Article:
The next step on the Goldwork & Silk Tudor-style Rose project involves filling up the rest of the inside petal space with #7 tambour gold. If you’re just joining in on this project, feel free to read up on the rest of the stages. You’ll find the embroidery pattern, plus each developing stage of the project, listed in the goldwork & silk Tudor-style rose index.
After adding the check thread on the inner petals of the rose to give a little texture to the outline of each petal, this remaining space at the tip of each petal is filled in with the #7 gold tambour thread (you’ll find a list of all the materials in this project in the first instructional post). The gaps are filled with the tambour thread in the same way that the outer petals were filled, working the tambour thread in pairs, couching them close together.
I cut the tambour thread in short lengths (about 2 -3″ long, to give plenty of extra thread for easy plunging). To “tame” the tambour thread a little, pull slightly on the ends of the cut threads. This will stiffen them up and make them easier to manipulate.
Lay the threads on your work, positioning them where you want to couch them, and begin couching them in the middle, working to one side of the couched gold threads. Then go back to the middle and work to the other side. I find it easier to bring the needle up to the outside of the gold threads, and take it down towards the previously couched rows. That way, I don’t have to poke around underneath the already-couched rows, to find the right spot to emerge with the needle. This keeps me from possibly damaging the already-couched rows of thread.
As the area fills up with the couched threads, you can either leave your ends to plunge all at once, when the petal is filled, or you can plunge each row at a time. Next time I work this project, I’ll plunge each pair as I go and anchor the threads on the back right then, rather than waiting until the whole petal is full. Why? Because it’s easier to manage anchoring one pair of threads on the back at a time, than having to sort through the hairy mess that develops when you plunge a lot of threads around this small of an area.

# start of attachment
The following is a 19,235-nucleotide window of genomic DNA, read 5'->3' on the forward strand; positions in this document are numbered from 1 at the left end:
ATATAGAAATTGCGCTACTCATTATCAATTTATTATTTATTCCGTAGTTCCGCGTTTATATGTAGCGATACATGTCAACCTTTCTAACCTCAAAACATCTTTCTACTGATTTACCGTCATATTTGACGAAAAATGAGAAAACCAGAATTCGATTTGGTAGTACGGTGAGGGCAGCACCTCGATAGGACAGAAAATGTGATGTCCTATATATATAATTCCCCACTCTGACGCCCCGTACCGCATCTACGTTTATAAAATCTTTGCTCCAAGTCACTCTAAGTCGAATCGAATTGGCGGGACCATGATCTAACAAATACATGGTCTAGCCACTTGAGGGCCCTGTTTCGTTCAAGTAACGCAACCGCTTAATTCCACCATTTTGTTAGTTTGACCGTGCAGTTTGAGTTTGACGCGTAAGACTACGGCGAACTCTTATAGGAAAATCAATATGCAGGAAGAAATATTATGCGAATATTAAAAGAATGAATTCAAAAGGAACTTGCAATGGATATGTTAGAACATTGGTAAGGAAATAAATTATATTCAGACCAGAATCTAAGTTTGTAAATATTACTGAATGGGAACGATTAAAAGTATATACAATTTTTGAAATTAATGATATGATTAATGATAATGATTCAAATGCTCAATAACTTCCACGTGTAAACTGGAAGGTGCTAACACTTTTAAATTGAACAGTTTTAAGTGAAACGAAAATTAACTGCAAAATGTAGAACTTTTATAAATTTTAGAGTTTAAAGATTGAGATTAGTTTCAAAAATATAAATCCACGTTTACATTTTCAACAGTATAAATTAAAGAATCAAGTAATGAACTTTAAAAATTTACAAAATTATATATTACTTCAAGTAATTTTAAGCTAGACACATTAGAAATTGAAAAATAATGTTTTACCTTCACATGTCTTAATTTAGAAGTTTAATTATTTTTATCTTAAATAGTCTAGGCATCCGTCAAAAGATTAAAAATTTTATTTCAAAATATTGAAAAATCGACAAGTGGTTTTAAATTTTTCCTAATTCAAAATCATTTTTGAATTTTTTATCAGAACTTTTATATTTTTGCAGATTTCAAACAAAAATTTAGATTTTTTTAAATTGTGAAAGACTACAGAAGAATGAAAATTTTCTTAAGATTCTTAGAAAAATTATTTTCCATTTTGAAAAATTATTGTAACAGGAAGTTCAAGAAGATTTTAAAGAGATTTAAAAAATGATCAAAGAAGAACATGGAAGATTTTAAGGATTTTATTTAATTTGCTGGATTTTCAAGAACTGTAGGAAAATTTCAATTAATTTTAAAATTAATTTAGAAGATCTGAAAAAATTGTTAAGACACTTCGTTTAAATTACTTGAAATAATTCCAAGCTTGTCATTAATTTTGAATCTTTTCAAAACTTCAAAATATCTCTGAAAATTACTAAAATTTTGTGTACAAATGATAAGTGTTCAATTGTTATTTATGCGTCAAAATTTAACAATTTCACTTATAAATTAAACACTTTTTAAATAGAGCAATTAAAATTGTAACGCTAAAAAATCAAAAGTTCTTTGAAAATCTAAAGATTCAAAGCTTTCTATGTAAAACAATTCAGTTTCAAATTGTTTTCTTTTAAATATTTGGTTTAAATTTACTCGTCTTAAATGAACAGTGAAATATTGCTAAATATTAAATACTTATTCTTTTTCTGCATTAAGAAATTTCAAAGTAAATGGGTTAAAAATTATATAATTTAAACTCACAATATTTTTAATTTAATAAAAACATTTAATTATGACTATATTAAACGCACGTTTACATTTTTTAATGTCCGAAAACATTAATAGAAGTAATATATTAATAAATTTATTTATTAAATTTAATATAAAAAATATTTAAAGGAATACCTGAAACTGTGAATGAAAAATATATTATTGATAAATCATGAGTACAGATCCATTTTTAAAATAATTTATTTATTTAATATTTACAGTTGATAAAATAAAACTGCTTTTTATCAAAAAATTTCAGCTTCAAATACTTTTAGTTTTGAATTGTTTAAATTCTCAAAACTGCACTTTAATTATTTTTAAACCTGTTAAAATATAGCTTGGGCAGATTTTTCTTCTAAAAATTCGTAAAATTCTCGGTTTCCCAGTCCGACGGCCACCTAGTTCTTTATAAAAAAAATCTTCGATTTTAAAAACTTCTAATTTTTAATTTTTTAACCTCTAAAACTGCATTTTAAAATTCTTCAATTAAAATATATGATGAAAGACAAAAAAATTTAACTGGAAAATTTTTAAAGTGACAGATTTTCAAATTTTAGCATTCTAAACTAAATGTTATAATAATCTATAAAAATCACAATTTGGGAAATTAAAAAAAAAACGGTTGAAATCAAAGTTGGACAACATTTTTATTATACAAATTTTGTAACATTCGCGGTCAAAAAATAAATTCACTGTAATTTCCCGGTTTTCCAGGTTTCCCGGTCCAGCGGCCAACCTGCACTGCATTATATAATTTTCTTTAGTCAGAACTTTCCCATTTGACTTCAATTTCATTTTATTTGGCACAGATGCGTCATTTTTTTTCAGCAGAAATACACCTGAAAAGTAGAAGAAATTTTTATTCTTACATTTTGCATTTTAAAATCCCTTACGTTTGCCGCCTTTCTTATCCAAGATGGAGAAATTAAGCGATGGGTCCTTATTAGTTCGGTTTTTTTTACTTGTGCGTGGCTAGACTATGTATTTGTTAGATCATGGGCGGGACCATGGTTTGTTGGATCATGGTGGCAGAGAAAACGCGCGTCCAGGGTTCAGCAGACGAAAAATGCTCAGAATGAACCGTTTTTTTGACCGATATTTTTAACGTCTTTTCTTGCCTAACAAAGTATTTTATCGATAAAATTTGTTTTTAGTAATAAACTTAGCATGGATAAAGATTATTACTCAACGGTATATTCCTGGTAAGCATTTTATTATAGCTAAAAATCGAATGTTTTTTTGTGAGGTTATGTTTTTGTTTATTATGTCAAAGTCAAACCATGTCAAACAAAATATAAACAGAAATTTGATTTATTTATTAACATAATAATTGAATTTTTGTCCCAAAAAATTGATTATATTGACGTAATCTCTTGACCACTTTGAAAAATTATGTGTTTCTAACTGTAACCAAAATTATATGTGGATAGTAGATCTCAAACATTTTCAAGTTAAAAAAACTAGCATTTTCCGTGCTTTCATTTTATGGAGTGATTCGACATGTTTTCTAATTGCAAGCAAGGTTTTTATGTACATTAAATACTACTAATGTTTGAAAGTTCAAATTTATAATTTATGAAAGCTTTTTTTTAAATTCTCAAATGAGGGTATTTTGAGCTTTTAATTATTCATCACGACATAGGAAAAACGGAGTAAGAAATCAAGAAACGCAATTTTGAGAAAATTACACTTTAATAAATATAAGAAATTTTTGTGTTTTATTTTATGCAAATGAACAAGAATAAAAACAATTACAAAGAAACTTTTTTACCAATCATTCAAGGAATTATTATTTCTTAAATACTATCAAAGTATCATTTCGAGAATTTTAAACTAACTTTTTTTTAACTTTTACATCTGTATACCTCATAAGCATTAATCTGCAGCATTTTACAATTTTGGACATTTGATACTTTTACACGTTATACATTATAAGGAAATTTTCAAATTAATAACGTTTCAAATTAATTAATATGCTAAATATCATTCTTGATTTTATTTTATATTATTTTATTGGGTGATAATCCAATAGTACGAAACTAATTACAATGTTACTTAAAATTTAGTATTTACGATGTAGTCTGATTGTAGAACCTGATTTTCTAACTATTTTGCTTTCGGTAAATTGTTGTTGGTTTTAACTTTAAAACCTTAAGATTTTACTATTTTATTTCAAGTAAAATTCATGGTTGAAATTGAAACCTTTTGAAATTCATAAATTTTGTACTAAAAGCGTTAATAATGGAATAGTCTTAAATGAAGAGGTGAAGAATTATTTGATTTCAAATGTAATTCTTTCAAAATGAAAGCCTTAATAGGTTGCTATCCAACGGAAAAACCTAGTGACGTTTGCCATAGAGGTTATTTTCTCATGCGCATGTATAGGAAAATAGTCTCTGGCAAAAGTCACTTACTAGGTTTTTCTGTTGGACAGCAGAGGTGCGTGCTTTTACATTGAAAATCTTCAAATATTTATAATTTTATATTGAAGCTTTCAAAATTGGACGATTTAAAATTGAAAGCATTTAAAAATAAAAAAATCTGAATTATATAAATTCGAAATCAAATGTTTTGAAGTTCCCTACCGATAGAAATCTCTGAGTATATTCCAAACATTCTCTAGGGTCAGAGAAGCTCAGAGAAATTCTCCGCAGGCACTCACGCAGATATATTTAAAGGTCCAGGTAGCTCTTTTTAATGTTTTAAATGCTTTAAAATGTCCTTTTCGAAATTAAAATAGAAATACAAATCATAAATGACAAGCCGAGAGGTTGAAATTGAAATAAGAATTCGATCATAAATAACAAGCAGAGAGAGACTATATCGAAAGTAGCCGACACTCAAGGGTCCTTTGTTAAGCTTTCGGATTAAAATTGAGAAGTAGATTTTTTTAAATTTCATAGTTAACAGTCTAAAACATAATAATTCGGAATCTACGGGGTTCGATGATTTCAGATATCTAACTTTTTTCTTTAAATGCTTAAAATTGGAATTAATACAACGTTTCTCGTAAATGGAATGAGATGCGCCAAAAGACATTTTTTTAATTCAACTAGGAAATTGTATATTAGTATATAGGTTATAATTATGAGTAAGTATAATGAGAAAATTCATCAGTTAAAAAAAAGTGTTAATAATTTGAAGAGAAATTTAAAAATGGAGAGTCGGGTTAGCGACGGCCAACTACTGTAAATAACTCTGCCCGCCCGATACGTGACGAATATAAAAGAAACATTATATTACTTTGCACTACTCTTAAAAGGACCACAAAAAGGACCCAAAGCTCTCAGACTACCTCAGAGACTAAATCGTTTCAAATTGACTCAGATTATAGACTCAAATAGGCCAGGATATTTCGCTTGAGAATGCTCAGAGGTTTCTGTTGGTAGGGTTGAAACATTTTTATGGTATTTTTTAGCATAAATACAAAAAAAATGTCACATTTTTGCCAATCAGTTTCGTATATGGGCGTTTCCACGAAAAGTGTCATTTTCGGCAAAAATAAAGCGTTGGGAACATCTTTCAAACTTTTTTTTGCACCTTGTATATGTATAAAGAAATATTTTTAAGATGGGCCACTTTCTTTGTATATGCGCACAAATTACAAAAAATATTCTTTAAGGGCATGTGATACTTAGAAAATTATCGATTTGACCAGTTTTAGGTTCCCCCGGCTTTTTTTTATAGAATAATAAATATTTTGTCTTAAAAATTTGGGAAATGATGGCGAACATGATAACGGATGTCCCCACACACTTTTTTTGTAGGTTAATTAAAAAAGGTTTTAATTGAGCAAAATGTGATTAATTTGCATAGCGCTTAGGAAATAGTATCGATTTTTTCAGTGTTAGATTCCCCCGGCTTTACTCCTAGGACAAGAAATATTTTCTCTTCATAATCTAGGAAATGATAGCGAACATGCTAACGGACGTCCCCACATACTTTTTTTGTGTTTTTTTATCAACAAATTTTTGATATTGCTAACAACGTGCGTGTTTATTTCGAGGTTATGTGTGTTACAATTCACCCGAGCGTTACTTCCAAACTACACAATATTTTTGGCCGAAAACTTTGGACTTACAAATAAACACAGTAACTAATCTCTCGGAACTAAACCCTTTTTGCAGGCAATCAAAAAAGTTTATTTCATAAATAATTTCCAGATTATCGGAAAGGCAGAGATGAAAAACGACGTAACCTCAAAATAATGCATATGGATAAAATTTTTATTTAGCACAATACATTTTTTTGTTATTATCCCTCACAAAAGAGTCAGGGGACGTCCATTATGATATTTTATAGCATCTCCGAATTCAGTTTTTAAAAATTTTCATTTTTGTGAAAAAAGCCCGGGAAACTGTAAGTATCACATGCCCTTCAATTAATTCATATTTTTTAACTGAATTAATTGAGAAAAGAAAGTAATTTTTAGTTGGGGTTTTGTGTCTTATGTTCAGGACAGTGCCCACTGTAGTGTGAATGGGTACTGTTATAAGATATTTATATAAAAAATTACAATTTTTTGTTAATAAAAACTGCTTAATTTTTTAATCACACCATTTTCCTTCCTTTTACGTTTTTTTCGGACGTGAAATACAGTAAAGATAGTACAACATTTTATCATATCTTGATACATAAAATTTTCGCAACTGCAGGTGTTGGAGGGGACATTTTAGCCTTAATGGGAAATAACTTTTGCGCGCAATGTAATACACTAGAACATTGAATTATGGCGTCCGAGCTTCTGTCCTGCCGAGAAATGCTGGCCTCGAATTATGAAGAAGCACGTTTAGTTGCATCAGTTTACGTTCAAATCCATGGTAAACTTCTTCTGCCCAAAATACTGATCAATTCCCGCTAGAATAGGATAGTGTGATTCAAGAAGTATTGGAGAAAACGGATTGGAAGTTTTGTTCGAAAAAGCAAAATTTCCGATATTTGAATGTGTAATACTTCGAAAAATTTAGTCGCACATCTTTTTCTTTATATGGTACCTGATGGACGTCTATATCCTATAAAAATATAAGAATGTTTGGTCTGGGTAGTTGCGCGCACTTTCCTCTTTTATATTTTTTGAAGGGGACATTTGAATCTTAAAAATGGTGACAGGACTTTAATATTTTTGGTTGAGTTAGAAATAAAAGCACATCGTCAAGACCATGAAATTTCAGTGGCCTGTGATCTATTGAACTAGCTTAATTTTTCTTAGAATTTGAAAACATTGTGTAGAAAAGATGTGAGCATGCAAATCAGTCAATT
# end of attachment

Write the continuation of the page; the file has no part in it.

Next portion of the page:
This is the hairy mess. To anchor the threads (I’m sorry I didn’t take close-up photos of this process – but I will, the next time I work the rose), you stitch over a group of threads with your couching thread, stitching over the gold and under the back of the couching stitches that criss-cross the back of the work. I generally work in pairs, but you can actually anchor a couple pairs at a time, if you work them carefully, without letting them bulge into one huge lump. Overstitch the gold with about three or four good stitches on the back, and then cut the excess away. To make this process easier, you can work with a curved needle – I know some people prefer a curved needle for anchoring their plunged golds – but in this tiny space, it was actually easy enough with the regular needle that I used for couching.
Here’s one filled petal, with the gold ends plunged. Notice that there’s a little white showing around the outside edge of the petal – just a tiny bit there. But that’s ok, because we’re going to outline that petal with a dark red silk, so that white bit won’t show.
The final petal here is ready for finishing. I use a plunging lasso to pop these thread ends to the back of the work. It works really well in this tight little space. Plunge one gold thread at a time, not the pair.
Following the same method for stem stitching the outside petals of the flower, I worked the stem stitch around the tops of the inside petals, using the Soie 100/3 (#518). Just a reminder: this is another z-twisted filament silk thread, so if you want your stem stitch to look rope-like, keep the working thread above the needle, rather than below it. In this way, you’ll achieve a nice twisted rope look to your stem stitch here.
The final step in this project is filling the center of the flower – we’ll see that next week!
To follow the development of this project step-by-step, visit the Goldwork & Silk Tudor-style Rose Tutorial Index.
Have a terrific weekend!
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